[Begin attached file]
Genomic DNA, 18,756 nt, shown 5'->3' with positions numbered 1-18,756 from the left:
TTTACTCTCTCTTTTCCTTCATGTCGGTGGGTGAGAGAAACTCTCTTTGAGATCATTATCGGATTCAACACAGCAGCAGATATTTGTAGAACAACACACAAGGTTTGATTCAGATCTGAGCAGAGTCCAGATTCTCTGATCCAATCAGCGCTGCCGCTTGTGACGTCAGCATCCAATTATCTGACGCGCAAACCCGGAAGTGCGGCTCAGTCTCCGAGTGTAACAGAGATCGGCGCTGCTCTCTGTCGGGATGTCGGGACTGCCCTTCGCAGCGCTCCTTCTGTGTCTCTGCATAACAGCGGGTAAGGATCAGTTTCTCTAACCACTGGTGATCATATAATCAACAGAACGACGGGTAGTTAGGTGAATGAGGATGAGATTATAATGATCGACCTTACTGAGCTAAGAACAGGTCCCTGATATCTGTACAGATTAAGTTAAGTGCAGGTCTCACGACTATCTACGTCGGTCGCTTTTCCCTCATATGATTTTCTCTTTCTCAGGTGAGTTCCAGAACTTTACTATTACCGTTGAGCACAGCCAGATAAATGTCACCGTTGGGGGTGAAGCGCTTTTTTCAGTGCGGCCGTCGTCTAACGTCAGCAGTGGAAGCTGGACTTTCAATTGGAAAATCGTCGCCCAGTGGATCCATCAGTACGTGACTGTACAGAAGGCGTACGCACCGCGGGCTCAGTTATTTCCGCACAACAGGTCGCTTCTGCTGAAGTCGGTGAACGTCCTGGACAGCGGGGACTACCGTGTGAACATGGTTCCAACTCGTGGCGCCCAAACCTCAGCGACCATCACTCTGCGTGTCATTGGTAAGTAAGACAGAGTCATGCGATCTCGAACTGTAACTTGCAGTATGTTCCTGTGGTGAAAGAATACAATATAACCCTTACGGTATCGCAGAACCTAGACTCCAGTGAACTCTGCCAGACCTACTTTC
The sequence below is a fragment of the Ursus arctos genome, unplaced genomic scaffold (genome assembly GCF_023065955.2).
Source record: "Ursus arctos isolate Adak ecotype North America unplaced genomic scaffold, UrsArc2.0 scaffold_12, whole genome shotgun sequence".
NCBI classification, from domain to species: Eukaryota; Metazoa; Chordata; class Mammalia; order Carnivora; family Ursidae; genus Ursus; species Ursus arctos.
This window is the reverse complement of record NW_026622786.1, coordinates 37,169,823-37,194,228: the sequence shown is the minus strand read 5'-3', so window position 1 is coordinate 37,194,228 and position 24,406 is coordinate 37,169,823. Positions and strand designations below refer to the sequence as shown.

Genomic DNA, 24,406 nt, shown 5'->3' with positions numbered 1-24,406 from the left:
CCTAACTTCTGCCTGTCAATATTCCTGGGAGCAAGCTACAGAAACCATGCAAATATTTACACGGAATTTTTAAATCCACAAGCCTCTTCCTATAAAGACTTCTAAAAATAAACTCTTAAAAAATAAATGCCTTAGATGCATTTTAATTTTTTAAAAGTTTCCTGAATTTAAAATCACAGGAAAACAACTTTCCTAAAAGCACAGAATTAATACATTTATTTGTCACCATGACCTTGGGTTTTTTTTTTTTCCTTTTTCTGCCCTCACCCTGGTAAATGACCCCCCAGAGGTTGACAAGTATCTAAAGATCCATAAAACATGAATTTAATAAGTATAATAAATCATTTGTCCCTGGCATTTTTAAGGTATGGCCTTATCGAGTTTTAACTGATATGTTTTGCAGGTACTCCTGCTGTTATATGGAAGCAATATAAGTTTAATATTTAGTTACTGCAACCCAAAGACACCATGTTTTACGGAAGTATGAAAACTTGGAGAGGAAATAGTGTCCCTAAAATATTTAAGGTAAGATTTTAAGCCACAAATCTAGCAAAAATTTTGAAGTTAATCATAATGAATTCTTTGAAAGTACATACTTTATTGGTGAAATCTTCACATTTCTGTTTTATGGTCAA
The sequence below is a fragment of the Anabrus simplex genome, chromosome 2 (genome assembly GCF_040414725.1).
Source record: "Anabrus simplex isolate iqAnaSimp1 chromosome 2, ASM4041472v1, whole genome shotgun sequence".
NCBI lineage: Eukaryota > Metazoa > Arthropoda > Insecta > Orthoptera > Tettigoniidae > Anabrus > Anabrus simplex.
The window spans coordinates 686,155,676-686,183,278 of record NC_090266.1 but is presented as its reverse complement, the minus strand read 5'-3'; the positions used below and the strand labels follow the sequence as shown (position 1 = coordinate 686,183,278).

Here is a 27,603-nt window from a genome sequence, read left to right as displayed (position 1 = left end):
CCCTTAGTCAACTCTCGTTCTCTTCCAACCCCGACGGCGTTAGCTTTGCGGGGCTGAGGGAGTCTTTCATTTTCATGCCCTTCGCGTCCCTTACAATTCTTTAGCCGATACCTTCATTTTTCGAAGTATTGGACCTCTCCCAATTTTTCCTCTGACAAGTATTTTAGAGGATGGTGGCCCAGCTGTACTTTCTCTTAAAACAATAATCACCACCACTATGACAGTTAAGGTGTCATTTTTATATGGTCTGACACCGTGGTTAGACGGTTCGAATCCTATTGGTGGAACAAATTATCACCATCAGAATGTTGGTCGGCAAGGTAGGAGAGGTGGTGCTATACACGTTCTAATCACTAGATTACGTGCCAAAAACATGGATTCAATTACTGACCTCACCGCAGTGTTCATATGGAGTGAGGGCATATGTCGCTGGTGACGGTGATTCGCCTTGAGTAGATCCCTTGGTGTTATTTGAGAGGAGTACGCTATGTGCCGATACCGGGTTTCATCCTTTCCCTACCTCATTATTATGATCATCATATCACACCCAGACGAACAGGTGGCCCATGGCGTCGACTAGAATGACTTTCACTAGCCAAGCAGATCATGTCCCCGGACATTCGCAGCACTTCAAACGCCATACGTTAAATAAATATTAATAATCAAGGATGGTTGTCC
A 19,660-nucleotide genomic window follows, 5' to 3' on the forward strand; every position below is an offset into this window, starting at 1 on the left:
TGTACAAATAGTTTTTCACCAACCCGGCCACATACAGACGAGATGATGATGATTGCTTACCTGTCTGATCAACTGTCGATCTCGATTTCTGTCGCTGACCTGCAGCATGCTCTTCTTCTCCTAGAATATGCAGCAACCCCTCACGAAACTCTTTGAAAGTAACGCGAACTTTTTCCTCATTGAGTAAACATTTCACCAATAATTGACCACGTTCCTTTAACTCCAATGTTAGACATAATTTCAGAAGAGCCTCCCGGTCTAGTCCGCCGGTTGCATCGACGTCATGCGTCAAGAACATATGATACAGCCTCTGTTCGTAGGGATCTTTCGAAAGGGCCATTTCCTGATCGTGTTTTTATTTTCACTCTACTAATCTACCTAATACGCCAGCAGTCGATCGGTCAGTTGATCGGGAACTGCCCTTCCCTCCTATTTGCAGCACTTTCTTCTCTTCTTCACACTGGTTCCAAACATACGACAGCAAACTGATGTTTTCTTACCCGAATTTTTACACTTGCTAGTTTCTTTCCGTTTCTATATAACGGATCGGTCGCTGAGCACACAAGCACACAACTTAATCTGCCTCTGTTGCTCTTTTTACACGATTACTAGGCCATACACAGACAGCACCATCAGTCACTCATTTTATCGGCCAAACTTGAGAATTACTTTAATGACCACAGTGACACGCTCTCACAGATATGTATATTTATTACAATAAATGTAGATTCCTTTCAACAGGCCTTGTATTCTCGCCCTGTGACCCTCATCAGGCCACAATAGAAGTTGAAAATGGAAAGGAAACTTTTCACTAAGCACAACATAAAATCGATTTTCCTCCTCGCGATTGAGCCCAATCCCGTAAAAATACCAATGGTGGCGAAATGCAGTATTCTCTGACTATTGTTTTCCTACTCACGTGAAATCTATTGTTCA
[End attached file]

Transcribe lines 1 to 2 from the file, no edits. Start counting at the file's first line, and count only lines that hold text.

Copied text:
Genomic DNA, 18,756 nt, shown 5'->3' with positions numbered 1-18,756 from the left:
TTTACTCTCTCTTTTCCTTCATGTCGGTGGGTGAGAGAAACTCTCTTTGAGATCATTATCGGATTCAACACAGCAGCAGATATTTGTAGAACAACACACAAGGTTTGATTCAGATCTGAGCAGAGTCCAGATTCTCTGATCCAATCAGCGCTGCCGCTTGTGACGTCAGCATCCAATTATCTGACGCGCAAACCCGGAAGTGCGGCTCAGTCTCCGAGTGTAACAGAGATCGGCGCTGCTCTCTGTCGGGATGTCGGGACTGCCCTTCGCAGCGCTCCTTCTGTGTCTCTGCATAACAGCGGGTAAGGATCAGTTTCTCTAACCACTGGTGATCATATAATCAACAGAACGACGGGTAGTTAGGTGAATGAGGATGAGATTATAATGATCGACCTTACTGAGCTAAGAACAGGTCCCTGATATCTGTACAGATTAAGTTAAGTGCAGGTCTCACGACTATCTACGTCGGTCGCTTTTCCCTCATATGATTTTCTCTTTCTCAGGTGAGTTCCAGAACTTTACTATTACCGTTGAGCACAGCCAGATAAATGTCACCGTTGGGGGTGAAGCGCTTTTTTCAGTGCGGCCGTCGTCTAACGTCAGCAGTGGAAGCTGGACTTTCAATTGGAAAATCGTCGCCCAGTGGATCCATCAGTACGTGACTGTACAGAAGGCGTACGCACCGCGGGCTCAGTTATTTCCGCACAACAGGTCGCTTCTGCTGAAGTCGGTGAACGTCCTGGACAGCGGGGACTACCGTGTGAACATGGTTCCAACTCGTGGCGCCCAAACCTCAGCGACCATCACTCTGCGTGTCATTGGTAAGTAAGACAGAGTCATGCGATCTCGAACTGTAACTTGCAGTATGTTCCTGTGGTGAAAGAATACAATATAACCCTTACGGTATCGCAGAACCTAGACTCCAGTGAACTCTGCCAGACCTACTTTC